“It turned out there were at least four serial killers at work in the same area at the same time. The suspects convicted are Louis Crain, Michael Hughes (who had one white victim), and Chester Turner.

“Lonnie Franklin, the so-called Grim Sleeper, will stand trial.

“The authorities are still getting DNA hits linked to Hughes and Turner. Hughes is serving ‘life without parole’; Turner is on death row.”

* * *
Notorious serial killer the Grim Sleeper was on the lam for decades. Now there’s a suspect, but his lawyers are dragging their feet. Christine Pelisek on the excruciatingly slow march to justice.

The Grim Sleeper’s Trial is Moving at Snail’s Pace, and Victims’ Families are Furious
By Christine Pelisek
March 21, 2013 4:45 a.m. EDT
The Daily Beast

For the past three years, Diana Ware has often made the 30-mile bus trek from the middle-class suburb of West Covina, California, to the criminal-courts building in downtown Los Angeles. The bus drops her off a block from the courthouse, and she walks the rest of the way. “Lately it has been harder,” says the retiree. “It winds me, and I have a bad knee.”

The 74-year-old former office worker has made the journey to attend the pretrial hearings for “Grim Sleeper” serial killer suspect Lonnie Franklin Jr., the former sanitation worker accused of killing Ware’s 23-year-old stepdaughter, Barbara, and nine other women. Since Franklin was arrested on July 10, 2010, she has missed only two of over a dozen hearings, one because she had a doctor’s appointment.

Ware waited 25 years for Franklin to be tracked down, a delay in justice that many victims’ families attribute to the fact that the victims were young black women. Now, three years after his arrest, she has grown frustrated again with the slow pace of Franklin’s defense team, which hasn’t yet tested DNA and ballistic evidence essential to the case. Even the judge appears to have become exasperated. Will a verdict ever come?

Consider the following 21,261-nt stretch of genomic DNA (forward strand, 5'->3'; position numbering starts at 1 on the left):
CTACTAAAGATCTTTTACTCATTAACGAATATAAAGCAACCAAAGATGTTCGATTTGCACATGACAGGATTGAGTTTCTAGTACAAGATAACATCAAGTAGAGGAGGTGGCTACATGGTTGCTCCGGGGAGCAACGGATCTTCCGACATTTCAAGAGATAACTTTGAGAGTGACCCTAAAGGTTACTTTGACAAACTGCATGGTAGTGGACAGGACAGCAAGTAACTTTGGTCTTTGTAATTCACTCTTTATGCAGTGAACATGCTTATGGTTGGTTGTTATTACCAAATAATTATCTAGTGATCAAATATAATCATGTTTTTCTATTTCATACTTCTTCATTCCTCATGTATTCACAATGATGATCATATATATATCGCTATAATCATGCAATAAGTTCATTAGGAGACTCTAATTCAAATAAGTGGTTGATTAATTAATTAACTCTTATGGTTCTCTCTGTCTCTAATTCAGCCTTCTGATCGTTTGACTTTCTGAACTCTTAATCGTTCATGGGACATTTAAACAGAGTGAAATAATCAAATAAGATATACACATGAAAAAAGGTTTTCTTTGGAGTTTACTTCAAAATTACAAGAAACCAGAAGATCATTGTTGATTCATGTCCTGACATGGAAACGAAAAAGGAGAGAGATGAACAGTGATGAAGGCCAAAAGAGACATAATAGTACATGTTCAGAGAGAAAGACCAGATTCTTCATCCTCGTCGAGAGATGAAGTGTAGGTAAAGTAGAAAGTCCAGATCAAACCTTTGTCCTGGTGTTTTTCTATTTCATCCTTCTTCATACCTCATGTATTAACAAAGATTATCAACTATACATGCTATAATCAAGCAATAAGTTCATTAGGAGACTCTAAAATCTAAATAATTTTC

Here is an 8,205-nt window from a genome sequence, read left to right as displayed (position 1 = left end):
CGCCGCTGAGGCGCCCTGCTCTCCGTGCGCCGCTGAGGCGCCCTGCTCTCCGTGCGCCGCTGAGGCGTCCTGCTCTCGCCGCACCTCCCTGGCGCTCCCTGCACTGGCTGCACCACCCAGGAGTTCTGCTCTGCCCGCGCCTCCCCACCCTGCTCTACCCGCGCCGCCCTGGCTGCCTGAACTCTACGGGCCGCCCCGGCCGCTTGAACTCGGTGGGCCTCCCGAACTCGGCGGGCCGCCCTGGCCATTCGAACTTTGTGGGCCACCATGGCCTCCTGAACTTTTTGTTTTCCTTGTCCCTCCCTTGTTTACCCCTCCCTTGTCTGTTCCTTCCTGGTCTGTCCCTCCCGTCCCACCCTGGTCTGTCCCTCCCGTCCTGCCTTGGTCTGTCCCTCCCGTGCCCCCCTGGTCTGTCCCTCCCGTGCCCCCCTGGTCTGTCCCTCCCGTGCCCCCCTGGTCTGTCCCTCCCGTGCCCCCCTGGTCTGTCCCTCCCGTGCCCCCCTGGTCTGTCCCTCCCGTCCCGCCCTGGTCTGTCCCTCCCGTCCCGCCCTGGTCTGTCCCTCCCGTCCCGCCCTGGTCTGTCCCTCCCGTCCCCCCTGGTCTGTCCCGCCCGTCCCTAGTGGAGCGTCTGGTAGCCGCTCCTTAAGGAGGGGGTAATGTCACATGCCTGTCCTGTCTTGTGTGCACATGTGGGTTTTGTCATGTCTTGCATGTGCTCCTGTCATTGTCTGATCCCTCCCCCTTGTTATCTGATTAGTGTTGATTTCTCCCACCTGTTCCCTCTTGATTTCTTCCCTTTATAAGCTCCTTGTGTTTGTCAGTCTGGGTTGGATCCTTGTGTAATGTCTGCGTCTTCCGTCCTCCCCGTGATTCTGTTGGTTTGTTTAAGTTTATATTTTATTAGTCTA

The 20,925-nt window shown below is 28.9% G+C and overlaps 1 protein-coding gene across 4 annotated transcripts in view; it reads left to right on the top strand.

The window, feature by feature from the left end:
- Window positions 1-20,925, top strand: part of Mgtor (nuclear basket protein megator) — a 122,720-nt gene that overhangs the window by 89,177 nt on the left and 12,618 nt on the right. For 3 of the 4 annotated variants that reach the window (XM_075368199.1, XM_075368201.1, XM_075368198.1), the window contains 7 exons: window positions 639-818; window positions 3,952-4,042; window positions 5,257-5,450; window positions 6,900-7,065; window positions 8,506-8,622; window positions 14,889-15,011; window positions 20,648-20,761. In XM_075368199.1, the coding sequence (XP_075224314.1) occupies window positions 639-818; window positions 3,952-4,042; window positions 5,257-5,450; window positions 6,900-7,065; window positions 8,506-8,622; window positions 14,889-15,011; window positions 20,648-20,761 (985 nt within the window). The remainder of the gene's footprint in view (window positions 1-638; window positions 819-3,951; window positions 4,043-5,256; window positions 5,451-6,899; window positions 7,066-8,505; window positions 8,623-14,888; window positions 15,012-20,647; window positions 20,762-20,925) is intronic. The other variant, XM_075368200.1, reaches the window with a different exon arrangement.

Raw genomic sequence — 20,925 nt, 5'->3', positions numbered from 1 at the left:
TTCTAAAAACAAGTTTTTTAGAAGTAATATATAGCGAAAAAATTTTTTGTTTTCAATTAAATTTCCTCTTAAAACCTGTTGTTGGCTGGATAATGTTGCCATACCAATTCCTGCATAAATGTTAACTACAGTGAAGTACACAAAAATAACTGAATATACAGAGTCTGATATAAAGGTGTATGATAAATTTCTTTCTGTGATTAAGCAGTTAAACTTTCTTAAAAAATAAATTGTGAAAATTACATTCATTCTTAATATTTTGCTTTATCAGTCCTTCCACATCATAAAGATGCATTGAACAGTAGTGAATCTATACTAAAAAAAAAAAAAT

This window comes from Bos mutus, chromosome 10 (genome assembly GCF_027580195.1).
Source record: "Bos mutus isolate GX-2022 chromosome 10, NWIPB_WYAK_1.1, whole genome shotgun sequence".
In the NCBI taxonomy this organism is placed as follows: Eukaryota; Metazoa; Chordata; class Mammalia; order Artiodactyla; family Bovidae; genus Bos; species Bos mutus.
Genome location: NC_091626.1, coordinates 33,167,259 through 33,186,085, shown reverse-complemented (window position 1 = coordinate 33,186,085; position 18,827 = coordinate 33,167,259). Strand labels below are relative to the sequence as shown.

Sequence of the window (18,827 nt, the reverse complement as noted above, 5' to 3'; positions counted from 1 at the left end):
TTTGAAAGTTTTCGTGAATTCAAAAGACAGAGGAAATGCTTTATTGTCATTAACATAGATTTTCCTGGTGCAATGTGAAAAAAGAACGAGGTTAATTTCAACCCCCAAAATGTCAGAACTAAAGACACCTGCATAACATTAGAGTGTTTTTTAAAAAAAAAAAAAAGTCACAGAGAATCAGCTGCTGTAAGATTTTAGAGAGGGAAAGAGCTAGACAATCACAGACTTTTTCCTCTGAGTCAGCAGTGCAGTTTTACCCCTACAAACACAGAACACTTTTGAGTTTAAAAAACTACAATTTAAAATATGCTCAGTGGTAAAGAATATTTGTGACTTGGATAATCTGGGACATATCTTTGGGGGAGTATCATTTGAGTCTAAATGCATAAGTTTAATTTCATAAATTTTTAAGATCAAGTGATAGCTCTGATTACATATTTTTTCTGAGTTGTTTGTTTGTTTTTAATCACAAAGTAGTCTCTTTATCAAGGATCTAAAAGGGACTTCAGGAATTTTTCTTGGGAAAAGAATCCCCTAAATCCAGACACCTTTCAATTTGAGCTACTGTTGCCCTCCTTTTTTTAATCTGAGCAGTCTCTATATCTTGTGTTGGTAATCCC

“I hope to see this guy brought to justice, and the way it is going, I might not be able to make it,” says Ware.

Franklin faces the death penalty for an alleged 22-year murder spree that began August 10, 1985, when cocktail waitress Debra Jackson’s decomposed body was found covered with a dark red carpet in a South Los Angeles alley. His last known victim was 25-year-old Janecia Peters. A homeless man found her nude body in a Dumpster on January 1, 2007.

Most of Franklin’s alleged victims, who ranged in age from 14 to 35 years old, were shot with a .25-caliber pistol. Others were strangled. Their bodies were discovered under filthy rugs and mattresses in Dumpsters and alleyways along a sleazy stretch of Western Avenue in South Los Angeles known for cheap motels, liquor stores, and storefront churches. He was tied to the cases through ballistics and DNA evidence.

Police suspect that he may have killed at least six additional women in addition to the 10 whose deaths he's charged with.

The case of Ware’s stepdaughter’s death went cold in the ’80s despite some titillating clues. Shortly after midnight on the night of her murder, a man in a phone booth called a Los Angeles dispatcher and claimed he saw a man dump a woman’s body out of a blue and white van in an alleyway in South Los Angeles. The caller even gave the license-plate number. When the dispatcher asked the caller for his name, he laughed before responding: “I know too many people. OK then. Bye-bye.” (Detectives now believe the caller was Franklin.)